The threshold power Pt scales in proportion to the cladding area (Aclad) and the length of the laser. The threshold pump power is well approximated by the following equation where it can be seen that the threshold pump power is higher than the saturation power by a factor αp/4.343 when the fiber laser is bleached:
where σa is the pump absorption cross section, τ is the fluorescent or metastable level lifetime, Aclad is the cross-sectional area of the inner cladding, and αp is the pump absorption in dB. Hence, from Equation (3), the power threshold for lasing depends essentially on the dimensions of the inner cladding and the background loss in the active fiber over the pump absorption length.
However, the practical size of the minimum area of the inner cladding will be limited by the choice of materials (NAclad and the index contrast or index delta) and the quality of pump focusing optics. With a cladding aspect ratio of 2 or higher it would be impossible to have a cladding to core area ratio CCR of less than 2, unless the core is elliptical too. Furthermore, with conventional optics it is very difficult to focus a 100 um or wider broad area laser 72 into a spot smaller than 20 um in size, and it is not practical to make a single-mode core larger than 10 um because the required index contrast or index delta will be too low. This, again, dictates that minimum CCR is about two.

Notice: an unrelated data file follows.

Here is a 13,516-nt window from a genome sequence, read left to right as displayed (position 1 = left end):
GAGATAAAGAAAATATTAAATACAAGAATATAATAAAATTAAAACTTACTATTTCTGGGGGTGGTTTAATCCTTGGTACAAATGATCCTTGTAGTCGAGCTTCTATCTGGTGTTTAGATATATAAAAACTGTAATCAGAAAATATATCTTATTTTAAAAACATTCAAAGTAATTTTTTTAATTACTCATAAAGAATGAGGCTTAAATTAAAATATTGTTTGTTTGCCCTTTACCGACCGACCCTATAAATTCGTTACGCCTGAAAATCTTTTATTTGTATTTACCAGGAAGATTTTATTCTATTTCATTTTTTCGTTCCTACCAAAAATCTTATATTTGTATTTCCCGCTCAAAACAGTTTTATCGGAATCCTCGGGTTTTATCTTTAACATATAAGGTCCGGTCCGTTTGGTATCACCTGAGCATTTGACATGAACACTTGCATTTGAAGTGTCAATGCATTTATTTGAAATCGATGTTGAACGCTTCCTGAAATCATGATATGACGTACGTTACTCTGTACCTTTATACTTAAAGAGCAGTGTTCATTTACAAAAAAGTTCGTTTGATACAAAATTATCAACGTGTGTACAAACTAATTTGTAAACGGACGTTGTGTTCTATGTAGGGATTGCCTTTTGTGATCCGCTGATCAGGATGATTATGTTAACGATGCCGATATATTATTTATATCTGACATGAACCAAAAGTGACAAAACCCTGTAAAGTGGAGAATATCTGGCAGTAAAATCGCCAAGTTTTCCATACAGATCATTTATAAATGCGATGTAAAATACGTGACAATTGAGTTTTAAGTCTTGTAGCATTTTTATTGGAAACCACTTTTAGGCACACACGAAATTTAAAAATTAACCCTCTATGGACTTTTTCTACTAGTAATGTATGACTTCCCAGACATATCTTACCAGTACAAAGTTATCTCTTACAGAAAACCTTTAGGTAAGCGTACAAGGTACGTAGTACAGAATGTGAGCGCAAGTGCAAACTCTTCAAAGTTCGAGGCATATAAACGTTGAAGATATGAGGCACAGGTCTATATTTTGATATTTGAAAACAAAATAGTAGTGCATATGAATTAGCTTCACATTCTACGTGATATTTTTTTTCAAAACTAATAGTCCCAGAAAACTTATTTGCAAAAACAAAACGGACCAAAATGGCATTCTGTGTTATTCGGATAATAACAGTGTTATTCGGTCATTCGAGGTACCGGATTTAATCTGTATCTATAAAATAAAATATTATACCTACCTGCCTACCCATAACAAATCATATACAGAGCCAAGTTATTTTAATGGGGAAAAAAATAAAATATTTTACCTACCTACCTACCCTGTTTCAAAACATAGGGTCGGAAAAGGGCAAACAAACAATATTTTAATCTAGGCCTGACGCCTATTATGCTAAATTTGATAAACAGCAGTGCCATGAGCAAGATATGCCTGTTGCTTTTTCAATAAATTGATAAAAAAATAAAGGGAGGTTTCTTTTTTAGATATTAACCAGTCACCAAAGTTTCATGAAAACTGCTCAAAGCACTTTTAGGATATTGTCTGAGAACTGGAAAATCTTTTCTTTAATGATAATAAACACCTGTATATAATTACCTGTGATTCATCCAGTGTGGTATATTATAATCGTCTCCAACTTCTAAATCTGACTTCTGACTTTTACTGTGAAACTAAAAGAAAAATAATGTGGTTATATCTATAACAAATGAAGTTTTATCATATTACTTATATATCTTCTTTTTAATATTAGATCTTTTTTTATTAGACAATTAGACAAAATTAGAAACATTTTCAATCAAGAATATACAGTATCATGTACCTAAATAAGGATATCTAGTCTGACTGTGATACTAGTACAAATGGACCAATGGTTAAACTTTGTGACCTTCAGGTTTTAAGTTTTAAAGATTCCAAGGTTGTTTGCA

In a double-clad amplifier with a small clad-to-core area ratio (CCR), cladding modes of the signal will overlap with the doped core to a sufficient degree to experience gain in the higher-order modes (HOM). Any mode of the waveguide has a certain profile of the optical field. The waveguide mode is only amplified as much as that field overlaps with the doped region (for the description given here, we assume that only the core is doped, although partial doping of the cladding is also possible). Most of the field of the fundamental core mode is within the core 34, and that mode would obviously be amplified, if the required level of inversion were achieved. However, the inner cladding supports many different modes because of its larger size. Some ions will always transition spontaneously, giving equal amount of photons to every mode, core and cladding. If the cladding is comparable in size to the core, at least some of the higher-order inner cladding signal modes will have a sufficient overlap of their field with ions in the core to also be amplified. The overlap will degrade the laser or amplifier efficiency, because optical energy accumulated in the higher-order cladding modes (ASE) will not be coupled to a single-mode output fiber.